Again the question rolled around in my head.   By now I had found myself at the top of Carnaby. I was walking past some café chain and in the window two stickers, in succession, read –

YES to adventure; YES to what’s next.

From here I began to practically skip along to the final destination where we would all gather once more.  My last little gem was discovering Soho Radio…did you know this place existed? It’s a tiny coffee joint in front, radio station out back…neon signs, posters, rough around the edges. What a find!

Street Wisdom reaffirmed for me how I get the most out of life, how I access this toolbox. It’s funny because I actually practise what I would call Street Wisdom when I go travelling, yet back in London, the pace can take its toll.   But words, words, words on a page will never replace an actual experience.

All I can say is get involved. Answers are everywhere.’

Jim with his Street Wisdom crew

Nick Hammond, May23rd London

The Question I wanted an answer to –

‘How do I find the courage to do what I love, all of the time?‘

(or..increase the time I spend running Creative Thinking workshops, so that this becomes the thing that I do)


As we began, we saw the start of the Walking for Homeless People – Annual Pilgrimage, on the steps of St Martin in the Field. A pretty inspirational start to the day !!


I spoke with Pascal, busking in Trafalgar Square

I spoke to him because he looked like he had the conviction to follow his dreams.
He was inspirational – he talked about the positive power you create for yourself (and for other people) when you follow your dream


St James Park

I paused in St James’s Square

Despite having worked in London for 26 years , I was last in this garden 24 years ago

I saw that some parts of the garden were carefully tended and others left to grow wild. This meant to me that some plans need to considered carefully and other times, you just have ‘to go for it’


White Van

Inspiration from the White Van Man

Working on their own and without a company structure to support them. They just get on and do , what they do.



Inspired by Napoleon III

Who lived off St James’s Square prior to the 1848 Revolution and his return to Paris in that year. I imagine he must have felt a fair bit of excitement, energy (and some trepidation) in this house !!




Look down

Looking down, instead of Looking up

I have always sought a fresh perspective by ‘looking up’ in cities (this thought inspired my website – but this time I looked down. I found it helped focus my thoughts really well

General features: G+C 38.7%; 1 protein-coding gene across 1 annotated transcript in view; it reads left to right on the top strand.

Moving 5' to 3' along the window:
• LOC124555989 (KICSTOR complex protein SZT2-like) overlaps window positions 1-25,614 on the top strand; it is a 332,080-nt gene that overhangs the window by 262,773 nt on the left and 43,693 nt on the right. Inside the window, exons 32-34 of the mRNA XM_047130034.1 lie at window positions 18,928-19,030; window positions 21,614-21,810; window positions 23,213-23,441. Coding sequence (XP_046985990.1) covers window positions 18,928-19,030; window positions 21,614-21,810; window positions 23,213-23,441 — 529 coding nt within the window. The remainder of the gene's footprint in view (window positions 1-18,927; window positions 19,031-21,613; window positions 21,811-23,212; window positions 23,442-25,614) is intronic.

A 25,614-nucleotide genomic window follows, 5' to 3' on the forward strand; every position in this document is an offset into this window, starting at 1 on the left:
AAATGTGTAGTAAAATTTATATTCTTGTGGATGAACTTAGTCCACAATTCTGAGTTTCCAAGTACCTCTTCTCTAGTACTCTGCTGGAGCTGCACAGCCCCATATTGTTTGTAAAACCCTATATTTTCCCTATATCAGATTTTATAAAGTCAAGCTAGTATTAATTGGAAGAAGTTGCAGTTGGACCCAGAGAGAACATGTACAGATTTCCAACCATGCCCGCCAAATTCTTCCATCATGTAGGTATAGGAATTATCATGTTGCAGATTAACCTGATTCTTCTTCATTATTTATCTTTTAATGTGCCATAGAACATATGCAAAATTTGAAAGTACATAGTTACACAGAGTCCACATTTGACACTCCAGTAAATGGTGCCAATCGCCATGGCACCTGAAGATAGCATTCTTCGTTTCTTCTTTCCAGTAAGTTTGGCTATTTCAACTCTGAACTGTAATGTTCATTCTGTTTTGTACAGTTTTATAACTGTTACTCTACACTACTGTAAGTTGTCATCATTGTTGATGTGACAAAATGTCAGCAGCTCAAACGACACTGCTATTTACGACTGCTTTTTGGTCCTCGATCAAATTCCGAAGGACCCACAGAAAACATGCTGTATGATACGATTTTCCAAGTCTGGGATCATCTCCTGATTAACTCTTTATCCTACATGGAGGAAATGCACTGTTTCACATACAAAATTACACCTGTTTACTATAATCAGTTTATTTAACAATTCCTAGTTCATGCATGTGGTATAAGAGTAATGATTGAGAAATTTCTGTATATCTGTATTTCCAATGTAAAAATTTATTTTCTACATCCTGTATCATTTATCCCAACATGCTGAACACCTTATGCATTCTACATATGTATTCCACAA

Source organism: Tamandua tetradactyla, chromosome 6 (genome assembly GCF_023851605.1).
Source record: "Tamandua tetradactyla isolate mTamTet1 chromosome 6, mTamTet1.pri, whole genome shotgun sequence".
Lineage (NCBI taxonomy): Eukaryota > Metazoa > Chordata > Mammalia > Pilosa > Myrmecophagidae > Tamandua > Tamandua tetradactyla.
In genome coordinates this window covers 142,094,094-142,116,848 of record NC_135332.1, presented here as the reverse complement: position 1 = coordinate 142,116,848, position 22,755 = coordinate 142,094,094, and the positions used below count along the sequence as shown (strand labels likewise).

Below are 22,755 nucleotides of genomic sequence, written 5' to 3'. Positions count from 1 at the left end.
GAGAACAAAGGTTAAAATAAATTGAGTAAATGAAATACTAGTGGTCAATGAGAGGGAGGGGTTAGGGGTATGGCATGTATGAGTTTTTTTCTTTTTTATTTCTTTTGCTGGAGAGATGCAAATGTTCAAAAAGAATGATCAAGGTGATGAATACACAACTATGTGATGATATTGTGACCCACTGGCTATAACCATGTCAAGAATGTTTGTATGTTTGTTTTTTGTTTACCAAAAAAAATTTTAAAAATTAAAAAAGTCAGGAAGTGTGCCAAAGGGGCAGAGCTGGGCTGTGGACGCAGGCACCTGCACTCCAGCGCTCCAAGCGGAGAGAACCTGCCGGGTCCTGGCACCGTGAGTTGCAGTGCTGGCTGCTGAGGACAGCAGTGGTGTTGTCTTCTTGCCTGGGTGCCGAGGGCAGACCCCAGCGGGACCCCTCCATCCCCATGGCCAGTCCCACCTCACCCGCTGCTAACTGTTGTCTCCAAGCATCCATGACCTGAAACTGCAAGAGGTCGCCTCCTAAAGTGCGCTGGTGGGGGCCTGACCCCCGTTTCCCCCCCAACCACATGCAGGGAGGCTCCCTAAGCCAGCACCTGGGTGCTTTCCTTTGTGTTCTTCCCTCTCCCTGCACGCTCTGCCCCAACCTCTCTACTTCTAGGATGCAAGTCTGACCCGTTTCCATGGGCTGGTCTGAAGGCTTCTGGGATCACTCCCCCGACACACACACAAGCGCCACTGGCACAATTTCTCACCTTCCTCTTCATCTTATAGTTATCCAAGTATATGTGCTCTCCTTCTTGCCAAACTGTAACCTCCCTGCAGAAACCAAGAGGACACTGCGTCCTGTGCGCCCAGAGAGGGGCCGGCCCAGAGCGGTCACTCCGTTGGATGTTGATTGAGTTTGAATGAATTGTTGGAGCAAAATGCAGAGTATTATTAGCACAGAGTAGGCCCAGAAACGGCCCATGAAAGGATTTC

different senses

Using Different Senses

Instead of looking and listening, I tried touching things. Perhaps the most under used Sense? This made me more sensitive to, and more aware of, my surroundings and my thoughts


Stephen Wiltshire MBE

Stephen Wiltshire MBE

Walking in a quiet arcade off Piccadilly, I found the gallery of Stephen Wiltshire. He paints marvellous, detailed pictures after seeing a location for a brief period of time only

On the video running in the window was the wonderful quote –

‘Find what you are best at… and do it all the time’

Stephen Wiltshire MBE 2








Art from Afganistan

First World Problems

Passing an art gallery focusing on Art from Afghanistan, I was reminded of wider problems in the world and how lucky we are – to express ourselves and pursue our dreams






Finding Space

Finding Space in the City

I learnt I could do this on a busy street or in an open place – It’s all about finding  space in one’s mind

Nick Hammond

Finding Time in the City

It is possible to take time out of the hurly burly , get some peace and be creative. Street Wisdom only lasted 2 hours but I felt I had been away for ages



What else did I learn?

(some of these from the fab post session in Grace Bar on Great Windmill St)

Grace Bar

  • Cities are not about buildings, but about the people who move between them
  • Everyone is on the move in cities. By standing still, even for a short while, you notice so much more
  • I started by looking at the buildings but ended up looking at the people – they are so much more interesting !!
  • Back streets are much more interesting than main streets
  • The initial simple ‘street sensitisation’ excercises really worked. By the time we addressed our individual questions, I felt relaxed and confident about asking the Street for answers.
  • I can really see how the process boosts sensitivity, awareness and our ability to solve problems

Go on a Street Wisdom session!!

I really can’t recommend it enough.

Something pretty special happened to me out there.

Nick Hammond @digital_filter ;

Street Wisdom coming to London, 23rd May

‘When can I go away again?’

For many of us, that’s the first question we ask as soon as we arrive home from vacation. Holidays are important to us. So important our national investment in holidays continued virtually unchanged right through the recent financial crisis. So in case you are just back from a lovely Easter away and are wondering about the next gap in the work, it’s May Bank holiday weekend.


But before you get our the diary and chequebook, as yourself two questions. Do you have to go away to get away? And does it have to cost money? At Street Wisdom we say a resounding no to both questions. We think there’s a refreshing and inspiring break waiting for you just outside your door. With a tiny shift of mindset and a bit of slowing down, the street you normally hurry through can become as fascinating as any exotic, distant location. And this particular trip costs absolutely nothing. At Street Wisdom you don’t pay fees you pay attention. To prove the point we are organising the largest Street Wisdom ever on Friday May 23rd. It starts at 1000 in and around Trafalgar Square and ends three hours later, when you share what you learned.

It’s a chance to start the weekend early and everyone’s invited; individuals, groups of friends, working teams, whole companies. It could be huge. Some people are calling it the Great British Bunk Off. For us, it’s a chance to take a deep breath before the May-hem begins, get new insights and really think about some of those questions we always hope we’ll get round to on holiday, but rarely do.

To attend this free event you must register here.